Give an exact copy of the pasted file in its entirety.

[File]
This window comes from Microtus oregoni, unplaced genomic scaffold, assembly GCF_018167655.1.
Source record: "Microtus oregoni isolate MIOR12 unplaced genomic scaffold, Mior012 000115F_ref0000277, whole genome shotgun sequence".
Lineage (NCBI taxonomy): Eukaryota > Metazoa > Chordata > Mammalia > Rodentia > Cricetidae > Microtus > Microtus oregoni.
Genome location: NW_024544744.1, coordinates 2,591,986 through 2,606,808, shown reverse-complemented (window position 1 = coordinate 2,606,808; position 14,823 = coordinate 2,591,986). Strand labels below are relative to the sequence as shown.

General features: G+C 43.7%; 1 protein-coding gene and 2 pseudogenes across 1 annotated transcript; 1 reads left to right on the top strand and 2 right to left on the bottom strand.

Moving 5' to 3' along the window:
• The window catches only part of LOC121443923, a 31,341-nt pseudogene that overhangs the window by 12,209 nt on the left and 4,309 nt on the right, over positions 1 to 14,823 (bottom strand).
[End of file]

This window comes from Microtus oregoni, unplaced genomic scaffold, assembly GCF_018167655.1.
Source record: "Microtus oregoni isolate MIOR12 unplaced genomic scaffold, Mior012 000115F_ref0000277, whole genome shotgun sequence".
Lineage (NCBI taxonomy): Eukaryota > Metazoa > Chordata > Mammalia > Rodentia > Cricetidae > Microtus > Microtus oregoni.
Genome location: NW_024544744.1, coordinates 2,591,986 through 2,606,808, shown reverse-complemented (window position 1 = coordinate 2,606,808; position 14,823 = coordinate 2,591,986). Strand labels below are relative to the sequence as shown.

General features: G+C 43.7%; 1 protein-coding gene and 2 pseudogenes across 1 annotated transcript; 1 reads left to right on the top strand and 2 right to left on the bottom strand.

Moving 5' to 3' along the window:
• The window catches only part of LOC121443923, a 31,341-nt pseudogene that overhangs the window by 12,209 nt on the left and 4,309 nt on the right, over positions 1 to 14,823 (bottom strand).